This week the Dirty Dog will be prepared to help you celebrate this glorious season. Forget about all the anxieties that tend to well up at the holidays. We will make sure that once you pass through into this cozy and comfortable place you will find a genial staff, a kindly bartender, tasty food, good fellowship and Gene Dunlap’s band, who will chase the loop of bad seasonal jingles out of your head.







Please join us at The Dirty Dog Jazz Café for our annual before Christmas smile exchange.



We hope that you will join us for an evening of good will and good fellowship at the Dirty Dog, and that you find peace and comfort in your home all through the holidays.



John Osler



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Gene Dunlap and his band will bring good cheer to the Dirty Dog this Wednesday, Thursday, Friday and Saturday.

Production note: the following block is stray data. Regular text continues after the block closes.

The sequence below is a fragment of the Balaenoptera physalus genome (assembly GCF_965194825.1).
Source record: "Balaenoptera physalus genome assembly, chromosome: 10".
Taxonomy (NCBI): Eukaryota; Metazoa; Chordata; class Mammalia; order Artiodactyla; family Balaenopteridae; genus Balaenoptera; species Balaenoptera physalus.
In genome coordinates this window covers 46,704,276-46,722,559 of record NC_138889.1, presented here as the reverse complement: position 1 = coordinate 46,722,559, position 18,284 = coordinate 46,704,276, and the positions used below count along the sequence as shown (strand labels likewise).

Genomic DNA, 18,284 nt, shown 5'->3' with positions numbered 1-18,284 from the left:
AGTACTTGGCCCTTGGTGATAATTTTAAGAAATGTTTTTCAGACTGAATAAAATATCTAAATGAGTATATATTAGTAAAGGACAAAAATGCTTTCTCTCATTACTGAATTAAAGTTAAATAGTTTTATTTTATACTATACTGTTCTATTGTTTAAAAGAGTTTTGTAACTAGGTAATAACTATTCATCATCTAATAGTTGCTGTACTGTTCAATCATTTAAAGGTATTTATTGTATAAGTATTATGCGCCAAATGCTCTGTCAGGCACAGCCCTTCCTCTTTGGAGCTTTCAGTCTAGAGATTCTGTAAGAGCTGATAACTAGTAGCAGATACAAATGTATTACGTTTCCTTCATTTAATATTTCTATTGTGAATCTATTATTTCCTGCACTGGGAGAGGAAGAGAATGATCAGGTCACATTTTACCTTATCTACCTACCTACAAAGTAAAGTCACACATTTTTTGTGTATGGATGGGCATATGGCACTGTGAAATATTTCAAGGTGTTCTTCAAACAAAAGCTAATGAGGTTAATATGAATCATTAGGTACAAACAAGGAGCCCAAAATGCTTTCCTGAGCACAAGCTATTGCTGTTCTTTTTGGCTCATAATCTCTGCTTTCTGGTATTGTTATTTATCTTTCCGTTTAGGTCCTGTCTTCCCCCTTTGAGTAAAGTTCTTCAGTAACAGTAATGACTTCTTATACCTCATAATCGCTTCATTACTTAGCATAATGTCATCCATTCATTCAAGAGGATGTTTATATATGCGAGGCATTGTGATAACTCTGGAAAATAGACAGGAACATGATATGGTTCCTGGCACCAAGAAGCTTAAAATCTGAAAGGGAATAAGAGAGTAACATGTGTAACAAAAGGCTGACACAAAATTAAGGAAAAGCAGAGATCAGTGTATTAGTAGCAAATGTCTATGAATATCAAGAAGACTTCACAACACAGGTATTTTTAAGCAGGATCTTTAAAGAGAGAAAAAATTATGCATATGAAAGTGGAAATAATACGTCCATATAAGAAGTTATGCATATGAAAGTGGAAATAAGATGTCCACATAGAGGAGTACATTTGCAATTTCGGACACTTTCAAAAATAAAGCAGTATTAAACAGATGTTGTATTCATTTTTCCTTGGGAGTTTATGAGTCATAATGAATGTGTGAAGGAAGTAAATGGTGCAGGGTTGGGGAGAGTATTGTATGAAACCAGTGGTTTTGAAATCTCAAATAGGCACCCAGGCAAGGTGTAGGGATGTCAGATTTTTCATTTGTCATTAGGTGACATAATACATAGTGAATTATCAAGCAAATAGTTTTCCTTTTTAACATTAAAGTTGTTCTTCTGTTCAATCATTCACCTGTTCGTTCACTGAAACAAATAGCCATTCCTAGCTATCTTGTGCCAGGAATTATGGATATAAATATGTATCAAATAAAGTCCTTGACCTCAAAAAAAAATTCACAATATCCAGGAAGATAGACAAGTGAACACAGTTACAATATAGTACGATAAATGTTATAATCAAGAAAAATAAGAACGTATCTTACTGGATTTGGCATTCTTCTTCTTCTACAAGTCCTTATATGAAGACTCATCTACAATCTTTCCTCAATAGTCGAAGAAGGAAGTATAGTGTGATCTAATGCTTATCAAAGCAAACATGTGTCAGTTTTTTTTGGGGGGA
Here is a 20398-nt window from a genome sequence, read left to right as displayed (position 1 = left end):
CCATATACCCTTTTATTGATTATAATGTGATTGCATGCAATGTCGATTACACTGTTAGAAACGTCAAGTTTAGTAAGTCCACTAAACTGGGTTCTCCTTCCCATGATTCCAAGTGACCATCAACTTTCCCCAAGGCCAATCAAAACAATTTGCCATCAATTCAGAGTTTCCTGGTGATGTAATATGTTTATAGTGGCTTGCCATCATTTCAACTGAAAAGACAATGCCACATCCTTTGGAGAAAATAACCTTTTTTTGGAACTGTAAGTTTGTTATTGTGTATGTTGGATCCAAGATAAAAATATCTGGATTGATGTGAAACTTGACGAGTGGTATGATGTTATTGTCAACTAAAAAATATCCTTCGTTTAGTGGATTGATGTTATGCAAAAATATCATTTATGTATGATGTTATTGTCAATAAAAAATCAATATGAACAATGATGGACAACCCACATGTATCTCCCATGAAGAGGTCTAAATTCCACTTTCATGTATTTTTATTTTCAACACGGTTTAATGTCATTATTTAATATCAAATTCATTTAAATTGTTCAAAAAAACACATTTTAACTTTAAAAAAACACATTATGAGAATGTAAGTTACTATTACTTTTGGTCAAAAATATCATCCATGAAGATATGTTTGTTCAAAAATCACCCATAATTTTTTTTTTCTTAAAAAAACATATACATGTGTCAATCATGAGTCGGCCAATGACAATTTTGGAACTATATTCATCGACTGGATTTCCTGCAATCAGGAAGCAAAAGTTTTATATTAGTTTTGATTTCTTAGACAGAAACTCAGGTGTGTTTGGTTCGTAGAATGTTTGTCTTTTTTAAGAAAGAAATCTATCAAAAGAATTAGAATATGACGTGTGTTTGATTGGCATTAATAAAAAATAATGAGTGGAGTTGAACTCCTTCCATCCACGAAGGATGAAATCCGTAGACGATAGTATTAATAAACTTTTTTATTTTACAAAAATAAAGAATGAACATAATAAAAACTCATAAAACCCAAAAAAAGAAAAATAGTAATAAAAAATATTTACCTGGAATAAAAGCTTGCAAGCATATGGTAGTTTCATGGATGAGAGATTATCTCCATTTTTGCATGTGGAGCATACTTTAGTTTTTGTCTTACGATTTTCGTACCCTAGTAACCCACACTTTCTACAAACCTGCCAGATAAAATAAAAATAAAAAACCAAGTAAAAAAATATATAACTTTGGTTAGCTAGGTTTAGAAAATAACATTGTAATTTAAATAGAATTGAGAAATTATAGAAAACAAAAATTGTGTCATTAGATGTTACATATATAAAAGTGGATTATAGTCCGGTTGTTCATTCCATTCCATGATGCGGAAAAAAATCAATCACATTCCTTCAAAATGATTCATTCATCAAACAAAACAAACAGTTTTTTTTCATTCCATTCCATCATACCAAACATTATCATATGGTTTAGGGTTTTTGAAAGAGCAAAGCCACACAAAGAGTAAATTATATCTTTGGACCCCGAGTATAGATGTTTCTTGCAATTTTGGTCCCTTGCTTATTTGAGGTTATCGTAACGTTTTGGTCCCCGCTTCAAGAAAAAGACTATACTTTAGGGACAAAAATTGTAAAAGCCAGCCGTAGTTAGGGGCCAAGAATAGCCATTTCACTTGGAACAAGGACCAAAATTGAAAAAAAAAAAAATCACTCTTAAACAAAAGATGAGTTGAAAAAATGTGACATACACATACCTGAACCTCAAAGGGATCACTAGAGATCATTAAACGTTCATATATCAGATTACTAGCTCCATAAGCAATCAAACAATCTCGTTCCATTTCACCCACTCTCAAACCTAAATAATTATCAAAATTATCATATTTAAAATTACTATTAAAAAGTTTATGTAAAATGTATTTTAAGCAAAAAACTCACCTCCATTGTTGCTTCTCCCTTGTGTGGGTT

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December 15, 2016


The Blues is at the root of most musical styles created during the 20th century. Its influence is so pervasive that elements of it can be heard in virtually all styles including Country, Bluegrass, Classical and Electronic/Techno. It is also a foundational ingredient in R&B, Rock, and Jazz. Jazz though, is the genre where it most entrenched, to the point where elements of the blues can be heard in most Jazz pieces both old and new. It’s one of the key elements that our ears have come to identify with Jazz.